Is the average worship service the balm of Gilead?
I’m reading through Carl Trueman’s Minority Report which is a series of essays he has written. If you have not read Trueman, you need to read Trueman. He is one of the most brilliant writers of our age I have read. Anyway, today’s essay was about authenticity and he talked about it being based on one he wrote called “What Do Miserable Christians Sing?” and it has been his most appreciated piece ever judging by the replies he has got.
After all, if you go to your modern worship service, the majority of worship songs are happy songs. They’re meant to invite you into the joy of the Lord. I’m not saying that’s always wrong, but let’s remember some people are coming to church and they’re not happy. They’re actually miserable.
For me, being a divorced Christian in the modern church setting is hard. It’s hard to be in the community of believers when your personal community was torn to shreds. It’s hard when you hear people who are supposed to be in your age group or even younger talking about everything going on with their children and their spouses and you think about what you have lost.
Then you go into a worship service and the songs are all about how thankful you are and the joy you have in Jesus. It’s really hard to sing those songs and be authentic. You would really like to experience that, but you can’t. Not right now at least.
Are there songs for miserable Christians?
Yes. They’re called the Psalms.
By all means, not all of them are, but a number of them are lament Psalms and they were just as much part of worship as praise ones. They are no less part of Scripture than worship Psalms. God wanted them to be in the Bible just like He wanted joyous Psalms to be in there.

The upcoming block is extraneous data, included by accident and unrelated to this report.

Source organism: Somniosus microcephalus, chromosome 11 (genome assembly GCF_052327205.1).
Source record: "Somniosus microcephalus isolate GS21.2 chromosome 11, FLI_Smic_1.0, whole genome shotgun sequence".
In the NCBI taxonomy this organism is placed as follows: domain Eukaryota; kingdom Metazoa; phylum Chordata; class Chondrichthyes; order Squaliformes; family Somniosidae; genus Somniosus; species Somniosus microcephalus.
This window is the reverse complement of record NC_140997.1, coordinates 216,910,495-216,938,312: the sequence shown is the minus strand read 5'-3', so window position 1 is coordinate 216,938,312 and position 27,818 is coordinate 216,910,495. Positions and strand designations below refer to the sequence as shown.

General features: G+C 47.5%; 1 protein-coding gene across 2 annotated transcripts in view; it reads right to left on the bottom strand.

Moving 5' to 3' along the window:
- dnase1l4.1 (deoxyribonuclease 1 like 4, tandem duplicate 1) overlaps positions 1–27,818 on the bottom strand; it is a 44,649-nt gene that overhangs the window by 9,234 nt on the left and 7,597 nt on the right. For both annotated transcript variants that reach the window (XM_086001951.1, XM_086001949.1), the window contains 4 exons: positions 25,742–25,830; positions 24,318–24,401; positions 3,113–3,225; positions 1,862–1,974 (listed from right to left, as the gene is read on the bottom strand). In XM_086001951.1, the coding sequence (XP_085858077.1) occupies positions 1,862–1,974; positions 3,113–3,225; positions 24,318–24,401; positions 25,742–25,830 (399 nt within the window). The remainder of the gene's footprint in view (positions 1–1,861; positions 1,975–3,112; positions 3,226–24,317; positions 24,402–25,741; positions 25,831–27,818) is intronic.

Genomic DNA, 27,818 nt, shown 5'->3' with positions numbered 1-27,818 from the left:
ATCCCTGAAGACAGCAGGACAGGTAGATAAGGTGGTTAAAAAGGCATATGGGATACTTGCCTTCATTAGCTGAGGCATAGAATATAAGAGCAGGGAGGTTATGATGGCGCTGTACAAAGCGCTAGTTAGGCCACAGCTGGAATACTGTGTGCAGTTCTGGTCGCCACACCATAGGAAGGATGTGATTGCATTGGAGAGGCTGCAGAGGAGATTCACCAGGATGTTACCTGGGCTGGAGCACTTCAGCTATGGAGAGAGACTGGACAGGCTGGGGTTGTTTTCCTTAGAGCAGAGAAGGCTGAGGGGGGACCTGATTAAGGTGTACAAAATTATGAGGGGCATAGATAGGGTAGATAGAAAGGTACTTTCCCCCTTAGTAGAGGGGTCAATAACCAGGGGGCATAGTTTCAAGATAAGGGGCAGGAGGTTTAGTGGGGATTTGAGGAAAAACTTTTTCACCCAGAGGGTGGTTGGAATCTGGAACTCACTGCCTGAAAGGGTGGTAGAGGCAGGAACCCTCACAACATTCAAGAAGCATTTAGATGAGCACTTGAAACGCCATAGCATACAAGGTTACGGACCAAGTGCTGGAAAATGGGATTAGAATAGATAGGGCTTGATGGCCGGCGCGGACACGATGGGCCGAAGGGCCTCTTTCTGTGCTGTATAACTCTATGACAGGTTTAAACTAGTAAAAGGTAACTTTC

God wants us to have hymns of misery.
The Bible assumes sometimes we will be miserable. This isn’t just in the Old Testament. It’s in the New. Jesus is the man of sorrows, familiar with suffering. Paul says about death that we mourn, but not like those who have no hope. He also says to mourn with those who mourn.
By the way, sometimes, that is extremely helpful.
We can fault Job’s friends for what they did, and we should, but they did one thing right definitely. What was that? For the first part of their visit with him, they sat with him. They were silent. They were just there.
Sometimes, you may think you need to cheer up someone who is miserable, but sometimes, what they really want is not so much to be cheered up. They just want to be heard. They want to be understood. They don’t want a solution. They just want a friend.
I still remember one of the best sayings I got in my divorce. I was told, “Today sucks. Tomorrow will also suck, but it will suck a little bit less.” Of course, that moves in fluctuations. Sometimes, it hurts more than it did yesterday, but the general principle is sound.
Sometimes you will come to church miserable, and that is fine. Sometimes you will leave that way, and that is fine. If anything, we need to give a place for people to express misery at church. Those who are miserable can push the community away while at the same time wanting the community.
God gave Scripture to express negative emotions just as much as happy ones, and there’s a place for both in worship. Let us remember that God’s goal is not to give us temporary happiness. His ultimate goal is our holiness, and we will pass through some unhappiness in that.
Sing a song of misery if you need to.
(And I affirm the virgin birth)